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Saturday, February 19

Some random advice for budding comedians

I was chatting with a facebook friend and ended up reeling off a bunch of tips on how to be a comedian. They may be useful to you if you ever wondered how to crack the art form. It's a bit of a random blether as I've edited from bits of the original hat. Hope it's interesting to read.

Things to avoid:
  • Doing yourself down as a comedian - don't tell them you find doing comedy hard in any way, even if a joke fails, don't tell them you have no confidence in your role as comedian
  • Doing yourself down totally on stuff they don't know/care about - parading one's failings/insecurities IS funny, but up to some sort of breaking point, by which the audience stop caring. Likewise, if it's a small thing that they haven't necessarily noticed, then they may not make the leap of realisation that it's funny.
  • Cliches - avoid obvious subjects.... at least, avoid facing them head on - I'll mention this a bit more in a moment.
  • Monologuing - give the audience room to breathe. Stand-up is a dialogue - make room for their reaction.
  • Big explanations for small jokes - the size of the laugh must justify the amount of listening it takes to get to it. Small jokes need small explanations, big jokes, need big ones. If the journey isn't meant to be funny, then keep the journey brief.
Cliches Here are some things which are expected of a comedian to talk about. You can talk about them, but if you do, you should either do a quick line, or come at the subject from the side. Otherwise you're probably not saying anything new, or surprising enough to make a decent laugh.
  • Weight
  • Appearance
  • Periods
  • Porn
  • Masturbation
  • The hilarious difference between genders/races etc
  • Sex
  • Family
  • Tubes
  • Airline experience
  • Sat navs
  • others that you can guess
So, if you opened a set with "So... periods", you will probably get a bunch of audience members and many comedians going "Here we go again".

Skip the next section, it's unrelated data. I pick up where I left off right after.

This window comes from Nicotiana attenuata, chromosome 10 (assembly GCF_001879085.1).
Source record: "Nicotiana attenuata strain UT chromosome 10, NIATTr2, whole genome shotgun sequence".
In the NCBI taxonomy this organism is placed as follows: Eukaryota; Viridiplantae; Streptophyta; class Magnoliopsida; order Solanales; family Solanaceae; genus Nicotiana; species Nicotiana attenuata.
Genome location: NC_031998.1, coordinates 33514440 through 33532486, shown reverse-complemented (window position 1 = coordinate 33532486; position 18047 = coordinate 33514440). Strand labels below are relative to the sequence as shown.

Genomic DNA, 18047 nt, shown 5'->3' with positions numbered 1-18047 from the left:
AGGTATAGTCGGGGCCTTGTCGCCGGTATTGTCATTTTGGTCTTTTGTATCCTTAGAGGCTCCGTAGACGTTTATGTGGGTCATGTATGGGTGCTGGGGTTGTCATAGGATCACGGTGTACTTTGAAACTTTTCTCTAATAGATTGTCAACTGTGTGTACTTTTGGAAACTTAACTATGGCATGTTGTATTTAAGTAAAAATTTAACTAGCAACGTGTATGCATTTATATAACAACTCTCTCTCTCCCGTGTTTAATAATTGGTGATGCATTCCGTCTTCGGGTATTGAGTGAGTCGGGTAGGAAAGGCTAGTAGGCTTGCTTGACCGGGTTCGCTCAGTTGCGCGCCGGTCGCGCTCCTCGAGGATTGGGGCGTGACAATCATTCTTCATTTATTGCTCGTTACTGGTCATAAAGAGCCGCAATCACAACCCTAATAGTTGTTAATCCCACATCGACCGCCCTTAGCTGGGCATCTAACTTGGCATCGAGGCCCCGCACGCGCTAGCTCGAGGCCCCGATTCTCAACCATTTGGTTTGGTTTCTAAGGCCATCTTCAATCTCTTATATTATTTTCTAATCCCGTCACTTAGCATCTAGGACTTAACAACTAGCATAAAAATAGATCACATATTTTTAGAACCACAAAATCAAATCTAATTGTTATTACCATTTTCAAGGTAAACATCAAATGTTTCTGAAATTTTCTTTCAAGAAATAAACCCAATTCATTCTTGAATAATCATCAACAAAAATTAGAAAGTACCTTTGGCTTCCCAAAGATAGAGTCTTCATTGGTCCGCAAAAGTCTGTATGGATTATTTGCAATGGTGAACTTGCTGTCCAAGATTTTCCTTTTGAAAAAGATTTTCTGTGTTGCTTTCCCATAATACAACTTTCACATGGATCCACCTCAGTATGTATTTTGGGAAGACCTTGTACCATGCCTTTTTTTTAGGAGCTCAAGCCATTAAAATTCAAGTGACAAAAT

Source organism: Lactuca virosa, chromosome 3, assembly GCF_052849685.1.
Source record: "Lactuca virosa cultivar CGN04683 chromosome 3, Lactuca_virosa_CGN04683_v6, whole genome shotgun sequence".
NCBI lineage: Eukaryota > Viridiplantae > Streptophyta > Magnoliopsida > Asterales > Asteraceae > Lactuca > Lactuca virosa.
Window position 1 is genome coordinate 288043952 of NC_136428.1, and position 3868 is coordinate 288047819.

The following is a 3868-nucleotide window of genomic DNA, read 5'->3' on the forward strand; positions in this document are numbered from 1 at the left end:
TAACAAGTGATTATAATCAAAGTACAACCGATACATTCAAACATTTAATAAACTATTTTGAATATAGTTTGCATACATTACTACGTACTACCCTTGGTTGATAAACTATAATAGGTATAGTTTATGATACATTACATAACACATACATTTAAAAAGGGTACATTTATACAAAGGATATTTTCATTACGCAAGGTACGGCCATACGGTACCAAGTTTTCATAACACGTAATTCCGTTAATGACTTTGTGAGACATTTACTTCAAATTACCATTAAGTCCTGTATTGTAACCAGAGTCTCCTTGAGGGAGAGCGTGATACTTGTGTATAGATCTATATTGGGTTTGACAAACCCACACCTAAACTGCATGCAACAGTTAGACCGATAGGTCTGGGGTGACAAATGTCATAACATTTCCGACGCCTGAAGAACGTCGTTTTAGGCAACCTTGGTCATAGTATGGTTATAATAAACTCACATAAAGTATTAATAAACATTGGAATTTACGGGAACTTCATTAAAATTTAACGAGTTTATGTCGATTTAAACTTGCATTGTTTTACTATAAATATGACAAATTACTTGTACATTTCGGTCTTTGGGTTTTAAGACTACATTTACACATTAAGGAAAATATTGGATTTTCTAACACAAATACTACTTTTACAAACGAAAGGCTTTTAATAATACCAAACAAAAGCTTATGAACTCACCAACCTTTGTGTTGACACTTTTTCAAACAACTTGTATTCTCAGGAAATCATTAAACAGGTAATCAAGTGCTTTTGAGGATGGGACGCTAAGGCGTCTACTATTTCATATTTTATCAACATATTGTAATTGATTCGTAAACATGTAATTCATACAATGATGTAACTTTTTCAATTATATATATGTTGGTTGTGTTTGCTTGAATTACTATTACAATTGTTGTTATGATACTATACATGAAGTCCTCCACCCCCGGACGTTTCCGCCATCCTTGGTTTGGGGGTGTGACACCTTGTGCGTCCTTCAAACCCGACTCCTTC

Positive advice Boil the story down to the biggest joke and work backwards from it. What's the simplest and shortest route to the punchline. Do the subsidiary punchlines justify their branches from that route? Where's the surprise and revelation in each thing you say. Ignore my advice completely and make up your own. Stand-up is a personal thing and my tips should be taken with a pinch of salt.

If you'd like a script doctor's view of your material, feel free to email me on ashley at ashleyfrieze.co.uk a long-hand script of a set. I'm happy to send you feedback as though I was editing a script of my own, with questions, alternatives and ideas for you to try. This may make you go "No. My way is the ONLY WAY", which is a good reaction, since you're showing conviction in your draft, or it may make you go "Yes, but, how about I do this other thing you didn't suggest" which is a good reaction, since you've been able to kick start the script development and make something that's more you than me... alternatively, I might strike it lucky and suggest something you could use.

It's up to you. Or you can not bother. :)

How to start
The "I know what you're thinking" line is a comedy cliche, but it's also an easy way into an audience.

Example: "I know what you thinking - I didn't know that Barry From Eastenders Had a Baby With Shrek" (see photos of me for context)

My favourite "I know what you're thinking" moment was something along the lines of a stand-up saying the following and then getting heckled in the most perfect way - the heckler didn't miss a beat. It sounded like this:

Man: I am a mind reader. I can reach into your minds and work out exactly what you are currently thinking...
Heckler: ... tosser!

Brilliant. Still makes me chuckle.

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